Indian core value: Jugaad – getting complex things done with human resources

Jun 13, 2019  · by

A motorbike's rear wheel has been adapted as a power source for a water pump


Multitasking like Shiva

There may a great deal of chaos in Indian society, but they manage it better than you do. To help you understand the seemingly chaotic nature of India, think of the Hindu god Shiva. All-knowing and all-powerful, she’s multitasking and her many hands make it easy to get things done.

Creative engineering on a tight budget

Everyday life in India can seem to be random and chaotic, but in fact, most activity is based on a belief in Jugaad. We could define Jugaad as

  • engineering on a tight budget, or
  • creative, out-of-the-box thinking
  • life hacking.

Jugaad is almost always born out of necessity and dependence on low-cost resources. Jugaad is a solution which tends to bend or even break the rules. Jugaad-thinking is like this:

“If I can make this work and make my life easier, and get away with it, then, why shouldn’t I?”

Not blocked by rules or missing resources

This cultural value is useful in situations where the people-to-resources ratio are challenging. It is boosted by Indians’ general disregard for keeping rules (especially legal and weakly enforced rules) and from a widespread lack of faith in being able to “get things done” by legal or formal means.

Giving teams belief that they can succeed

Jugaad represents resilience and an ability to make things work, despite challenges and hardships. It gives people hope that things will get done. Informal and possibly non-standard, this is the Indian way to operate via relationships and insider knowledge. It is a powerful force of culture that says, “I am inventive.”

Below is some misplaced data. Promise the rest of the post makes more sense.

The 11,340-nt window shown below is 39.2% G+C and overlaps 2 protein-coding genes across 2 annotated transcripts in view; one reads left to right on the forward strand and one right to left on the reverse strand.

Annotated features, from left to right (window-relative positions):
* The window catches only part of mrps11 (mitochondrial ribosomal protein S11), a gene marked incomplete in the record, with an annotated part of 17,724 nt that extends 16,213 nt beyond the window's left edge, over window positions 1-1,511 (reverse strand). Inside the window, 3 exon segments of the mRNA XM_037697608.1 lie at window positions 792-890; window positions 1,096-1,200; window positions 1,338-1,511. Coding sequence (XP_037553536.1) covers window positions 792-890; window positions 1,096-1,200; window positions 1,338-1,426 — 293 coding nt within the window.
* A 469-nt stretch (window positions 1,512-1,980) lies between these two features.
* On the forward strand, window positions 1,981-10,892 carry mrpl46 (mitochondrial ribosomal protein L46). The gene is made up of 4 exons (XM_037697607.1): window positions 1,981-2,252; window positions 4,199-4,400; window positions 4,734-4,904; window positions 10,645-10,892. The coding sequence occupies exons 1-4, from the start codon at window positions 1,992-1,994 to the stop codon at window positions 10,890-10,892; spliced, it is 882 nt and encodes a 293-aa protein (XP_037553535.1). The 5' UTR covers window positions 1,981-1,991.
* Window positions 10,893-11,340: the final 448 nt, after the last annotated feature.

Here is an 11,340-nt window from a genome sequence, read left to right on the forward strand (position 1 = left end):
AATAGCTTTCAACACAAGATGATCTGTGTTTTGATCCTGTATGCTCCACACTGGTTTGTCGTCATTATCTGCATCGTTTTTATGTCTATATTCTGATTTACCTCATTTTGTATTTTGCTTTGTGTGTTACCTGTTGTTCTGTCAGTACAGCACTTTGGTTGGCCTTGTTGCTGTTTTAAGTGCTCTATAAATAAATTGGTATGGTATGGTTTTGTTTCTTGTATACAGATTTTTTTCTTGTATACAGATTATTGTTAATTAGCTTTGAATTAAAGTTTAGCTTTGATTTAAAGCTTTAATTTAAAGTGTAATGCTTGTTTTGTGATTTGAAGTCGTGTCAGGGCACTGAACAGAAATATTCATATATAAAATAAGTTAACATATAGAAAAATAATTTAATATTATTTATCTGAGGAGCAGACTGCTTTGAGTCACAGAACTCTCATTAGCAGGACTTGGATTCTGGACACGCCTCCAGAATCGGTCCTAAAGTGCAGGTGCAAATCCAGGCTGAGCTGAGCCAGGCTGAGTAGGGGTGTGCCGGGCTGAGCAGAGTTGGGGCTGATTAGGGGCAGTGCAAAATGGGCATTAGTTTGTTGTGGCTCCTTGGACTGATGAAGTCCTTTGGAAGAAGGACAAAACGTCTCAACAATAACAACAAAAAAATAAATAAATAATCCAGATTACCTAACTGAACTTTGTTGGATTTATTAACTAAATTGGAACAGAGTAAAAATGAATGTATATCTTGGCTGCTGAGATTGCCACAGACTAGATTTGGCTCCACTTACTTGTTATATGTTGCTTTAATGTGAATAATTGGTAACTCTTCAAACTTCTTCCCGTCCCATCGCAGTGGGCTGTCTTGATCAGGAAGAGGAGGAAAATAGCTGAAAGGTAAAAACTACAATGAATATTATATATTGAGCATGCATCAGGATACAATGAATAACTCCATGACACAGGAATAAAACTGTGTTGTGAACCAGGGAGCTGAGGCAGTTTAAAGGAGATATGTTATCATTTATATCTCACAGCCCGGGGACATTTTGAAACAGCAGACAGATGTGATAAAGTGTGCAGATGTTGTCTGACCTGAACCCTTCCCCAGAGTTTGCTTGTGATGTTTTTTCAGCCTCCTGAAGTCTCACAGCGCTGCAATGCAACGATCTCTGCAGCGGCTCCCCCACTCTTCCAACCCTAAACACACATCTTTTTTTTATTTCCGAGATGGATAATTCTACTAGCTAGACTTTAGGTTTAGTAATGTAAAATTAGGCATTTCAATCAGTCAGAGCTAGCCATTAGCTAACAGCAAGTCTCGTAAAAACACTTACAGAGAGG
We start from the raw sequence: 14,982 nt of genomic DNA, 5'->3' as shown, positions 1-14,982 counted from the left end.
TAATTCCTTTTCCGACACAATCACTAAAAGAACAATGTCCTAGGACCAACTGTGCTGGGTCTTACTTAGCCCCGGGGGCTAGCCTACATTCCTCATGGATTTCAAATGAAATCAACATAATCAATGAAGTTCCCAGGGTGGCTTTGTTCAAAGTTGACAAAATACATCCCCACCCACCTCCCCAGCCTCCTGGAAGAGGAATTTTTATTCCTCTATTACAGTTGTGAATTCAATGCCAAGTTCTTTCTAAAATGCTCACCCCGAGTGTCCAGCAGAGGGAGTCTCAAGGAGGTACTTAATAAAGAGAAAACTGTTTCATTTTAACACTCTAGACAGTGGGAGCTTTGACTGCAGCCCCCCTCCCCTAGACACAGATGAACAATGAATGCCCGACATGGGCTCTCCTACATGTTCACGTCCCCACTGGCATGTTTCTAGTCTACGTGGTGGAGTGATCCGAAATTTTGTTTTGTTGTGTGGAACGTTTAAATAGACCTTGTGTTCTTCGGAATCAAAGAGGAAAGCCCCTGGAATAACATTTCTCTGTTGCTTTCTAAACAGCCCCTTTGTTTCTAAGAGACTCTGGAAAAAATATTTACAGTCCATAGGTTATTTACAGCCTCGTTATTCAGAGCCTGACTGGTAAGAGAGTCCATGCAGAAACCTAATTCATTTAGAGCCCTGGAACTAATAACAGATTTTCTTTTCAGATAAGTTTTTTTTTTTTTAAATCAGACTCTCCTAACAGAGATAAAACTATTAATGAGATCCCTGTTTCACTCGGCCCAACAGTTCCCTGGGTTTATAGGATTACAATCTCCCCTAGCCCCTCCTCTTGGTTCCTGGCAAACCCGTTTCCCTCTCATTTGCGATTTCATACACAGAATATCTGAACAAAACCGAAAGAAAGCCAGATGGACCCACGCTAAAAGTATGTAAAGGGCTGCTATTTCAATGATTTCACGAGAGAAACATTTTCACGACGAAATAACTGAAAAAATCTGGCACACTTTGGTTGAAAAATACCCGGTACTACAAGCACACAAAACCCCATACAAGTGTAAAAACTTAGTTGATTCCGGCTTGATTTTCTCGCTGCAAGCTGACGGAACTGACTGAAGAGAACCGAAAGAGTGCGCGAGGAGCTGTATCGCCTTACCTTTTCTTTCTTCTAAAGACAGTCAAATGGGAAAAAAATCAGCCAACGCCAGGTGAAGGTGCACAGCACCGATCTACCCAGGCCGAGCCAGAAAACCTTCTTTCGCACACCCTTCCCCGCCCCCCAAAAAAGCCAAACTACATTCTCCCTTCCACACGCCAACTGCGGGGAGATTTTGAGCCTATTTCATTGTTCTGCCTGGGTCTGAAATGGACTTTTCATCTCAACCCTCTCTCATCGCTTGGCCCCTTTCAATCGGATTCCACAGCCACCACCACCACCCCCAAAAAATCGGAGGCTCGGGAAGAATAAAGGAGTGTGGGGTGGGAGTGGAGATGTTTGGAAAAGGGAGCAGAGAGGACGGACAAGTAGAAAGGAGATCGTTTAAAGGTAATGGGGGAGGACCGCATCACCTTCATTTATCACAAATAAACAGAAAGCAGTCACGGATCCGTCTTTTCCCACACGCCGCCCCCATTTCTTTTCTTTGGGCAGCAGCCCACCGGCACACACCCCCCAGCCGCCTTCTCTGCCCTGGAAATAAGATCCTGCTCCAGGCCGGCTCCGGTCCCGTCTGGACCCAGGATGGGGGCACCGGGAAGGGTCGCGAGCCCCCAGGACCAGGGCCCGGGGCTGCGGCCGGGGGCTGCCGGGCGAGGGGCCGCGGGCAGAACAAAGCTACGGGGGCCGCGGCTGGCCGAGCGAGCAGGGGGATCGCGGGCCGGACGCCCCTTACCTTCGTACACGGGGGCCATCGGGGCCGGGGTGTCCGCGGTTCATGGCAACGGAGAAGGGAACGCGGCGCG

Jugaad in practice

A writer for CultureConnector tells the following story.

In an office-supplies shop, the Indian shopworker gave me an extraordinary insight into Jugaad. Her shop was more like a disorderly bazaar than a retail outlet inspiring confidence and organisation for getting things done. Not one millimetre of space was wasted. Aisles were narrow, dark and tall, stacked high with mixed office products including envelopes, books, stationery, files and folders. Binders were squeezed in next to pens, markers, and pencils. Calendars were lying on art supplies, games, gifts and other office essentials.

All this made me feel office-supply overload, so when I asked for her help, I wasn’t convinced that she would ever find the stapler I had asked her for. However, she moved us lightly through the store and pulled a giant ladder. As I watched her climb, she reached deep into an unlikely dark corner, way back, high on the top shelf and a moment later handed me the exact stapler I needed. How she knew where to locate it, hidden in such a vast collection was incomprehensible. But there it was. I left the store, amazed. It was as if she had the contents of the store completely memorised, like a treasure map, in her head.

Try the 2013 Bollywood movie The Lunchbox for a great story based on Jugaad.

India may be messy, but it works.

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